Ken ‘flathead’ Cooper is one of the true pioneers of British drag racing and hot rodding.
He bought his first car, a ’37 Ford coupe, in 1959 and soon turned it into a hot rod by fitting a '41 Mercury flathead with dual exhausts, lowering the front suspension and painting it bright yellow.
Ken was one of the first members of the British Hot Rod Association and at the first AGM was elected as Midlands Division secretary. He also formed a local Hot Rod club known as the ‘Roadrunners’
Ken had been reading Hot Rod magazine during the 50s which inspired him to begin construction of a dragster in 1960. Things were starting to move forward for drag racing in Britain when Sydney Allard announced he was building a dragster but there was a problem in that the RAC didn’t have a separate class for them. Instead they grouped dragsters with circuit racing cars meaning front brakes and engine covers had to be fitted. If Ken was going to build a dragster he wanted it to be like what he had seen in Hot Rod Magazine so in 1962 he relegated the unfinished dragster chassis to the bottom of his garden and instead built another hot rod from a ’33 Ford Cabriolet, flathead powered of course, and much lighter.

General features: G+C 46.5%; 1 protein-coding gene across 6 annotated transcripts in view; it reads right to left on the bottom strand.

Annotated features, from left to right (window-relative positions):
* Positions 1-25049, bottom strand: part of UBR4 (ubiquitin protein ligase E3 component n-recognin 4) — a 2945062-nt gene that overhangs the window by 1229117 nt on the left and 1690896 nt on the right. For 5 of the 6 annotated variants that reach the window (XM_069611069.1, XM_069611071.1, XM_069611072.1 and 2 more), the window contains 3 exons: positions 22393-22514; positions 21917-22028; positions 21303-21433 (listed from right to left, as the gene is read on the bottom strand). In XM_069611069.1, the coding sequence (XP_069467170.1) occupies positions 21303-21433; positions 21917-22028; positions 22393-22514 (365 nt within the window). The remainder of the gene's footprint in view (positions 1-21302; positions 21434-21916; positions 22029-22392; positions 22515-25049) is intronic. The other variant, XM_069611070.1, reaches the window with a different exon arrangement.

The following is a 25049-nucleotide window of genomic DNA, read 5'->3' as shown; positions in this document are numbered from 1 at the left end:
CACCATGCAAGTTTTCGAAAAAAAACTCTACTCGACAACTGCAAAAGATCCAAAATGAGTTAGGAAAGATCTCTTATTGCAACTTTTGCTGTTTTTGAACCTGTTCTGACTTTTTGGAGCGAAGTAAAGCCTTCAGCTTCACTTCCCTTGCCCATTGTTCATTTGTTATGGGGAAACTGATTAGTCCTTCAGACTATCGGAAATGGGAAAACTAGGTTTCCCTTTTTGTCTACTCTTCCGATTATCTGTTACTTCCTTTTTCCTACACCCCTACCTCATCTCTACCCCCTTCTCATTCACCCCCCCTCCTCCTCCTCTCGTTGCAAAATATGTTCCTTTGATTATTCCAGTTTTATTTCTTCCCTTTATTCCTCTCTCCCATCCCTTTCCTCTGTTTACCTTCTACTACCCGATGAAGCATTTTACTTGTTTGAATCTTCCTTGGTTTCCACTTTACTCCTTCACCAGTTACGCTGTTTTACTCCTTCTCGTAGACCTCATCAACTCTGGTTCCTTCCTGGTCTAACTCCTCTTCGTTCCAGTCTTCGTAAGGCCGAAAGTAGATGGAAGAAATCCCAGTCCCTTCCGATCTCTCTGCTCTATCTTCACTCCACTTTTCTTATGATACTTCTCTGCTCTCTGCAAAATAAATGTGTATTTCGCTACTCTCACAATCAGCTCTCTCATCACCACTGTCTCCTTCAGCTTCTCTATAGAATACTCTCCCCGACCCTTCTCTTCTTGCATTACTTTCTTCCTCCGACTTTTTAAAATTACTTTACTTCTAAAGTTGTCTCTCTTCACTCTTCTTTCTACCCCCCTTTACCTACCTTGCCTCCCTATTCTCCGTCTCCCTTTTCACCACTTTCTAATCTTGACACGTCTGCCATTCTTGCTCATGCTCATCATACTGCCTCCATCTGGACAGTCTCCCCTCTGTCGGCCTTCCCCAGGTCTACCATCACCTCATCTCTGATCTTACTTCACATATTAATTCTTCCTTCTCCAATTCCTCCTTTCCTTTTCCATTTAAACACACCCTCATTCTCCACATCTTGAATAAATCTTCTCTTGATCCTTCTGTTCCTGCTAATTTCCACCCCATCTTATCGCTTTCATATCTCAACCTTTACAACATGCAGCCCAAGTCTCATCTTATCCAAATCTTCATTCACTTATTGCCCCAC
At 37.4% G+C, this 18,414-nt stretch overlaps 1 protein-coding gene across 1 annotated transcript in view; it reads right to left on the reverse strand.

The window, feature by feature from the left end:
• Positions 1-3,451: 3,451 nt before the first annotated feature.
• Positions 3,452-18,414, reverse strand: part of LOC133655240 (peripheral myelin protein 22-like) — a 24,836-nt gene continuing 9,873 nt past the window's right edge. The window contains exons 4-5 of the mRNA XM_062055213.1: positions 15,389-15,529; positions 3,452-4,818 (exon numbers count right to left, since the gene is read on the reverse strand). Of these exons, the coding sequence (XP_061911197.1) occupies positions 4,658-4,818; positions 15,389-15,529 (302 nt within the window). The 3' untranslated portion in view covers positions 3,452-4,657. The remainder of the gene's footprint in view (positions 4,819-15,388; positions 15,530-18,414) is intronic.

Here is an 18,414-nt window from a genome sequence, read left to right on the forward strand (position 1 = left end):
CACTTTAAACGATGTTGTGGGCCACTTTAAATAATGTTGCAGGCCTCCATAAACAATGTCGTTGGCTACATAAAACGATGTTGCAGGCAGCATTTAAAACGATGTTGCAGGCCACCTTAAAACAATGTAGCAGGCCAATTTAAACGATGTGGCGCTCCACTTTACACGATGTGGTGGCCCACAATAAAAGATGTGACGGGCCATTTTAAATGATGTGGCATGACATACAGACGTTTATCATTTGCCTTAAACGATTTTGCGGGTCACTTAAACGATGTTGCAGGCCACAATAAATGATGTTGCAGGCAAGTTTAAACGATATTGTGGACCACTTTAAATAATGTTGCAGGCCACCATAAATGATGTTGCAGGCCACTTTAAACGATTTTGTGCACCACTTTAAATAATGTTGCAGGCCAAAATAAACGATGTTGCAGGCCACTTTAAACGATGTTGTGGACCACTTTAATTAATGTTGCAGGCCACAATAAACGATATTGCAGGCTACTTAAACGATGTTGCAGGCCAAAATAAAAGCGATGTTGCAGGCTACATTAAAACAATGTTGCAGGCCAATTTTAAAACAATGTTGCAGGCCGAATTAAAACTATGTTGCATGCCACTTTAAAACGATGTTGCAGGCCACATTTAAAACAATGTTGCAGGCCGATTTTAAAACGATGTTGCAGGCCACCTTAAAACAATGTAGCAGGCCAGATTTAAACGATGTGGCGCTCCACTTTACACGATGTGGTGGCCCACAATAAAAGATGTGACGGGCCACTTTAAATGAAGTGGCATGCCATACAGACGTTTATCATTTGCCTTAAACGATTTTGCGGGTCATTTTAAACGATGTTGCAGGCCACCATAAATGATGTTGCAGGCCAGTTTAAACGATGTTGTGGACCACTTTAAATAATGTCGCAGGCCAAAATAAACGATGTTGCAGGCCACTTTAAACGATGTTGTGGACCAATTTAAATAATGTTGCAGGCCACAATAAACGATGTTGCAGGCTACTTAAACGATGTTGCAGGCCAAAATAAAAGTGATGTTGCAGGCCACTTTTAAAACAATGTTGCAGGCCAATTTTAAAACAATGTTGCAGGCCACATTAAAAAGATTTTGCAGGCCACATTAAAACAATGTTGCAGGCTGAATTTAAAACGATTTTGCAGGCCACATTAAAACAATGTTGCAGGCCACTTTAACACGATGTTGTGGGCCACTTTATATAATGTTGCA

With news in 1964 that the RAC now recognised dragsters as a separate class, Ken literally dragged his chassis out of the weeds in his garden and set about finishing it for the 1965 season debuting at the first practice meet at Graveley. Known as ‘Bazooka’ it was powered by another Mercury flathead topped off by three carbs on a Navarro manifold running methanol and with Edelbrock heads fitted it was looking every bit like an American dragster.
Ken replaced it with a new updated and longer ‘Bazooka Too’ in 1967, followed later by ‘Blast from the Past’ and continued racing, tuning and building more chassis up to 1981. His best times were 10.68 @ 132mph, not bad for a flathead even today.
In 1974 Ken and the late Tony Beadle formed the British Flathead Racers Association. Flatheads were relatively cheap then and the association was formed mainly as an inexpensive way to go racing. Ken built many of the cars in the BFRA and would always go out of his way to help fellow racers with flathead tuning and chassis construction advice.
Ken’s passion and enthusiasm for flathead drag racing is still as strong today as it ever was and when his son Bradley showed an interest to race in 2009, Ken at 72 years old set about building another new flathead dragster.
It debuted in 2012 with Bradley in the driver’s seat and Ken looking after the tuning. The period correct attention to detail is fantastic, looking once again like it’s jumped from the pages of a 50s Hot Rod Magazine and the ‘Back from the Past’ dragster has been a popular addition at nostalgia drag races ever since.